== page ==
Thanks to its beautiful location on a slight hill above Lake Murten, the little medieval town of Murten (Morat in French) has become a popular tourist destination. In the evening, you really must watch the sunset over the lake, with magnificent views of Mont Vully and the Jura.
In 1013 the area was fortified by King Rudolph III of Burgundy. The fortifications were attacked and occupied by Odo II of Blois-Champagne in 1032 during the conflict after Rudolph's death. Odo only held Murten briefly before Emperor Conrad II besieged and destroyed the castle. In 1079 Emperor Henry IV granted Muratum and other properties to the Bishop of Lausanne.
Murten was founded by Duke Berchtold IV of Zähringen or Landri de Durnes, the Bishop of Lausanne in either 1159 or during the 1170-1180s next to the fortress. Murten was first mentioned as a city in 1238. After his death the German emperor Frederic II recognized Murten as a 'Free Imperial Town'. It did not last long – in 1255 Murten fell under the protection of Count Peter of Savoy. Later it changed hands several times.
On 22 June 1476, Charles the Bold, Duke of Burgundy, laid siege to the place in an action known as the Battle of Morat. The town hung on for 13 days but finally was saved by the Bernesearmy. The enemy's army was destroyed completely — some 10,000 Burgundians were killed. Since then, Murten celebrates the victory every year on June 22.
The town is encircled with medieval walls built between 12th and 15th centuries. The rampart walk offers views to the lake, castle and old town.References:
Monte d"Accoddi is a Neolithic archaeological site in northern Sardinia, located in the territory of Sassari. The site consists of a massive raised stone platform thought to have been an altar. It was constructed by the Ozieri culture or earlier, with the oldest parts dated to around 4,000–3,650 BC.
The site was discovered in 1954 in a field owned by the Segni family. No chambers or entrances to the mound have been found, leading to the presumption it was an altar, a temple or a step pyramid. It may have also served an observational function, as its square plan is coordinated with the cardinal points of the compass.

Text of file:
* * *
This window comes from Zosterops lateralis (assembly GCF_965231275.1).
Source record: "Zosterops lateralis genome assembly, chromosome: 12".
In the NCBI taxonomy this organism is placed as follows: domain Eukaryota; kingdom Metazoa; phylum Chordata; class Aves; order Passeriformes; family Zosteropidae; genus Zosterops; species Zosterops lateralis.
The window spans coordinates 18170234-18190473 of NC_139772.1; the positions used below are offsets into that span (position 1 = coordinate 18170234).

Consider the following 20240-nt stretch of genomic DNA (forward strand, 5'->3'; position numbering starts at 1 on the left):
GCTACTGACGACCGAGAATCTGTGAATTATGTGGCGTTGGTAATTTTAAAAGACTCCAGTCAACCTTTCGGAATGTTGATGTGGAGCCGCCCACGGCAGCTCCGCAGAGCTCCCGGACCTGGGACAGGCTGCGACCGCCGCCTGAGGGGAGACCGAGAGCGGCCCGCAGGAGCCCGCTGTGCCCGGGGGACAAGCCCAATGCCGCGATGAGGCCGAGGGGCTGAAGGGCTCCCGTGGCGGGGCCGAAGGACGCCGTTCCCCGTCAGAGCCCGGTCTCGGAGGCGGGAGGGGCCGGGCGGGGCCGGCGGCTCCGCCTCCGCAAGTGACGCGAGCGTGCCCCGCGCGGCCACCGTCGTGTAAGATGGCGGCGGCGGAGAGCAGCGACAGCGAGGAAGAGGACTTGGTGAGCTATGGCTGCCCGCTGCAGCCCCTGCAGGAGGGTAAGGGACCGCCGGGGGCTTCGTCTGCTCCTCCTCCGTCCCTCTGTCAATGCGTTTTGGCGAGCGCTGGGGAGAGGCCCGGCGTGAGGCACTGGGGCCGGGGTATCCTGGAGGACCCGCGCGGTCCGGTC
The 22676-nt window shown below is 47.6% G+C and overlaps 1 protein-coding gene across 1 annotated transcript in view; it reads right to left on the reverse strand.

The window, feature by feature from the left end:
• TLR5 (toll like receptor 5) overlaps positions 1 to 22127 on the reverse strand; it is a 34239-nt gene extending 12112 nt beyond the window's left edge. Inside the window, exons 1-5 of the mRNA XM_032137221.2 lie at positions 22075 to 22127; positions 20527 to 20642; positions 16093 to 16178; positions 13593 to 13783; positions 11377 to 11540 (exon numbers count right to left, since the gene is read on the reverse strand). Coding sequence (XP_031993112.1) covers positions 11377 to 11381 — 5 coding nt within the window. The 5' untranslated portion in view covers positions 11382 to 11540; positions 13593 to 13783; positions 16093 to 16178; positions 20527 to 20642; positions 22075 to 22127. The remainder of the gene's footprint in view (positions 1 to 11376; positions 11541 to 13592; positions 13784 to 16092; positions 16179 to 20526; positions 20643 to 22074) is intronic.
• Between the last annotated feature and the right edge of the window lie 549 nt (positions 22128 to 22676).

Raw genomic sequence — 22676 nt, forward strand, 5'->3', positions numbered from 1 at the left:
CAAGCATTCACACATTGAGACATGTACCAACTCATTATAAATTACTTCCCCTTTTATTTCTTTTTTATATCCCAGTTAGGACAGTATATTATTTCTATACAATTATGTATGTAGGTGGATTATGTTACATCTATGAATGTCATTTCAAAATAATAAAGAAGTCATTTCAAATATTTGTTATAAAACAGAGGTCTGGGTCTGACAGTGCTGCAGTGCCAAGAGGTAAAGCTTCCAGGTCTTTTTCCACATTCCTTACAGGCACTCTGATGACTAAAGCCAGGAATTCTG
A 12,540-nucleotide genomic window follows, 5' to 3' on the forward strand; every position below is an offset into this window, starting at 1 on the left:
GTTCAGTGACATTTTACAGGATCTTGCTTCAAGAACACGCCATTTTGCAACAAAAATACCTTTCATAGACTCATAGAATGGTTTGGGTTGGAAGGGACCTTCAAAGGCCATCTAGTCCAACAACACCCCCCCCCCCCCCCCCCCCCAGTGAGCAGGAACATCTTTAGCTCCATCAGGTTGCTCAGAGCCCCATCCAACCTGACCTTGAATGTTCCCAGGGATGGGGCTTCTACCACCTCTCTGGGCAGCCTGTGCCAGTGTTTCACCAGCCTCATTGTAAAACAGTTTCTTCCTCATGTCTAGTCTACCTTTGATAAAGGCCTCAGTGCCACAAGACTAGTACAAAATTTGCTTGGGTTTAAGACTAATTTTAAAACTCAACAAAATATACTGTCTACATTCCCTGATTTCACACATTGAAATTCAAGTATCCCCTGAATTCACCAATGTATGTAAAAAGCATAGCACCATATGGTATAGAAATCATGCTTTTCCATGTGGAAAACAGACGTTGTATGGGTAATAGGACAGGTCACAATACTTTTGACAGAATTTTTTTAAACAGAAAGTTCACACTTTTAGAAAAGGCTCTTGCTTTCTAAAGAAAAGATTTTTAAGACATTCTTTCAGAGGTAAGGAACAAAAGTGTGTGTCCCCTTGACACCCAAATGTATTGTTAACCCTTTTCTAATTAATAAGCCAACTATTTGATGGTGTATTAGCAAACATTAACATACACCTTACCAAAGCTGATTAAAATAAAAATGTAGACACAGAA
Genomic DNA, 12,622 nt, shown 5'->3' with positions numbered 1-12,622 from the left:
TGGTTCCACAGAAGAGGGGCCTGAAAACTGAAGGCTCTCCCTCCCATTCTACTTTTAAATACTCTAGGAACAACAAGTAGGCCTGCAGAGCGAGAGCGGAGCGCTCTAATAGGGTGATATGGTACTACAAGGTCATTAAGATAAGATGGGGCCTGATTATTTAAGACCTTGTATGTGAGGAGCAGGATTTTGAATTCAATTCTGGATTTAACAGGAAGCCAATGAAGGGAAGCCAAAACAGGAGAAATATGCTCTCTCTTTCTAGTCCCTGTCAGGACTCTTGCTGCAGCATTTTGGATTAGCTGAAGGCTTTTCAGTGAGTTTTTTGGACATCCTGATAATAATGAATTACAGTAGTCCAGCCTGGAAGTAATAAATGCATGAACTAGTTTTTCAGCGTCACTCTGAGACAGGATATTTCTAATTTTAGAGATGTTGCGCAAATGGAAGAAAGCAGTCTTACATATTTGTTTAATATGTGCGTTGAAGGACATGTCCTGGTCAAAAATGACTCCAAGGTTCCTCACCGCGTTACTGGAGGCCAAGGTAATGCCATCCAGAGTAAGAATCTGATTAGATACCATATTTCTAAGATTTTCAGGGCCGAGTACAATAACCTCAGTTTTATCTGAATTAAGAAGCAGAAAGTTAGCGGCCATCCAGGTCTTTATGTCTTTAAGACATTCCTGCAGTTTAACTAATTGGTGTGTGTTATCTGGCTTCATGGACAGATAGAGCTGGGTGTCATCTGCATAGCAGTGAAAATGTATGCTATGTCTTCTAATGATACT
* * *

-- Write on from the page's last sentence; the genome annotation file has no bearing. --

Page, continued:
The initial Ozieri structure was abandoned or destroyed around 3000 BC, with traces of fire found in the archeological evidence. Around 2800 BC the remains of the original structure were completely covered with a layered mixture of earth and stone, and large blocks of limestone were then applied to establish a second platform, truncated by a step pyramid (36 m × 29 m, about 10 m in height), accessible by means of a second ramp, 42 m long, built over the older one. This second temple resembles contemporary Mesopotamian ziggurats, and is attributed to the Abealzu-Filigosa culture.
Archeological excavations from the chalcolithic Abealzu-Filigosa layers indicate the Monte d"Accoddi was used for animal sacrifice, with the remains of sheep, cattle, and swine recovered in near equal proportions. It is among the earliest known sacrificial sites in Western Europe.
The site appears to have been abandoned again around 1800 BC, at the onset of the Nuragic age.
The monument was partially reconstructed during the 1980s. It is open to the public and accessible by the old route of SS131 highway, near the hamlet of Ottava. It is 14,9 km from Sassari and 45 km from Alghero. There is no public transportation to the site. The opening times vary throughout the year.